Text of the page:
“to dust you shall return”

I’m somewhat superstitious; at least with fortune cookies. I always eat it all before reading my fortune, which recently read: “This is a prosperous time of life for you.” 

I laughed loudly. Prosperous, I thought, was not having to worry about money, riding a born-in-the-last-decade dirt bike and flying to Palm-anywhere city for the weekend.

Prosperity is wealth and financial success; according to the dictionary, 1. “marked by success or economic well-being,” and 2. “enjoying vigorous and healthy growth.”

A few weeks ago on Ash Wednesday, the Catholic Lenten season started so I decided to give something up. This year, instead of giving up something like chocolate or sugar, I wanted to create space for something else (like God) to emerge by trying to see the good (the God) in whatever life brings me. I decided to make it a point to give up complaining, which I had been doing a lot of lately since I haven’t been able to ride that much this winter, and I’m not used to that having grown up in Florida where I can ride year-round. However, part of the reason I moved to Utah was to ride out west and grow in my faith by teaching at a Catholic school.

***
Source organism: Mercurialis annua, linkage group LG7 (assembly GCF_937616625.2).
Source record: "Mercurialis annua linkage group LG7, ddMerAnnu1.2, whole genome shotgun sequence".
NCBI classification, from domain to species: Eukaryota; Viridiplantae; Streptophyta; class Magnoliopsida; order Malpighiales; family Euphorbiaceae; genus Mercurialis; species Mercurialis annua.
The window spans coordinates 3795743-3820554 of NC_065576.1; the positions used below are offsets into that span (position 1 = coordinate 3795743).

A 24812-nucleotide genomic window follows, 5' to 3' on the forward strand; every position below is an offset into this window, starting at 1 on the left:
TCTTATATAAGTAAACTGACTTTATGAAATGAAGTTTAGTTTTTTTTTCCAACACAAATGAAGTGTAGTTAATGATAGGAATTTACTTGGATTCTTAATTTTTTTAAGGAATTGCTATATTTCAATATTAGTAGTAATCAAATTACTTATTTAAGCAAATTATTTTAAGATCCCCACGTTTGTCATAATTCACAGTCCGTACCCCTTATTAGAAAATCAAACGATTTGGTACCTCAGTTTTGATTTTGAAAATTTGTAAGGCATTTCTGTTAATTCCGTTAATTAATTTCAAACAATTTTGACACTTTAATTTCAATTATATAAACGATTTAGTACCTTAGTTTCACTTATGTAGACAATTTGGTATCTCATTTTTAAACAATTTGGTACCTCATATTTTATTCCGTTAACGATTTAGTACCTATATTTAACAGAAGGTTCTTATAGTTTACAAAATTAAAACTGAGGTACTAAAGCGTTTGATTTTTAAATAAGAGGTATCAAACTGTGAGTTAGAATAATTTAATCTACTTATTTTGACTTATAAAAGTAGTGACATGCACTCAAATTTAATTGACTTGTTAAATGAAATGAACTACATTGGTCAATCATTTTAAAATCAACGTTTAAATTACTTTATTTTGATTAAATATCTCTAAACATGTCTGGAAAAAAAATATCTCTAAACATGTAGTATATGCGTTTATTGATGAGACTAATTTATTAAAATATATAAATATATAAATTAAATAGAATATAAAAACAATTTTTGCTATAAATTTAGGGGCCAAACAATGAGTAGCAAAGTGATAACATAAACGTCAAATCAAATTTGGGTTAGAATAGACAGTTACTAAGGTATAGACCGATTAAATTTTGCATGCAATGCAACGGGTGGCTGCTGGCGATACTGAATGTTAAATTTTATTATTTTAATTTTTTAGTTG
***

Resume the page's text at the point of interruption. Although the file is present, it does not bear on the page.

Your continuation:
20160308_130625

Inside the Great Hall at my school.

So, this Lenten season, I stopped complaining. No longer would it be “too far to drive,” “not enough fun,” or “too slow.” (I rode three times in the past month for a combined total of about 2 hours, but who’s complaining?) 

In high school, unless I was grounded from riding my motorcycle or injured from riding my motorcycle, I didn’t have much to complain about. I just lived life to the fullest and experienced as much as I could. When you live like that, you get a lot done.

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